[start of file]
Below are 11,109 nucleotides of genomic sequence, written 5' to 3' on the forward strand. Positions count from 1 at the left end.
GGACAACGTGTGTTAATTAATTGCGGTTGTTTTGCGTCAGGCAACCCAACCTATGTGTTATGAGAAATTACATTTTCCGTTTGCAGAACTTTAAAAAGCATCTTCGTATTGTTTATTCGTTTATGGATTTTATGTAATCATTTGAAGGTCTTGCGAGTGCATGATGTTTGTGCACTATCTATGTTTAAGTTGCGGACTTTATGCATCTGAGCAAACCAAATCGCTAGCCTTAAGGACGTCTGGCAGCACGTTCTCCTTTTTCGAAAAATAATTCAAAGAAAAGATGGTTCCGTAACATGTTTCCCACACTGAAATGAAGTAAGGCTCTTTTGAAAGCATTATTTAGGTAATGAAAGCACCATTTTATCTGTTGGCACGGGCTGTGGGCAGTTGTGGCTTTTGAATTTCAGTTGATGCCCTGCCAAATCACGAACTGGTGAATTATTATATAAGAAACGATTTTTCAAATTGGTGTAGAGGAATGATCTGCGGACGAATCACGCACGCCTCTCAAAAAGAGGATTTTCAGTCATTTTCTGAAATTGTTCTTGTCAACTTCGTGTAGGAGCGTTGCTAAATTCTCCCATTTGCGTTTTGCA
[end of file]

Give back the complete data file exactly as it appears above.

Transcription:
Below are 11,109 nucleotides of genomic sequence, written 5' to 3' on the forward strand. Positions count from 1 at the left end.
GGACAACGTGTGTTAATTAATTGCGGTTGTTTTGCGTCAGGCAACCCAACCTATGTGTTATGAGAAATTACATTTTCCGTTTGCAGAACTTTAAAAAGCATCTTCGTATTGTTTATTCGTTTATGGATTTTATGTAATCATTTGAAGGTCTTGCGAGTGCATGATGTTTGTGCACTATCTATGTTTAAGTTGCGGACTTTATGCATCTGAGCAAACCAAATCGCTAGCCTTAAGGACGTCTGGCAGCACGTTCTCCTTTTTCGAAAAATAATTCAAAGAAAAGATGGTTCCGTAACATGTTTCCCACACTGAAATGAAGTAAGGCTCTTTTGAAAGCATTATTTAGGTAATGAAAGCACCATTTTATCTGTTGGCACGGGCTGTGGGCAGTTGTGGCTTTTGAATTTCAGTTGATGCCCTGCCAAATCACGAACTGGTGAATTATTATATAAGAAACGATTTTTCAAATTGGTGTAGAGGAATGATCTGCGGACGAATCACGCACGCCTCTCAAAAAGAGGATTTTCAGTCATTTTCTGAAATTGTTCTTGTCAACTTCGTGTAGGAGCGTTGCTAAATTCTCCCATTTGCGTTTTGCA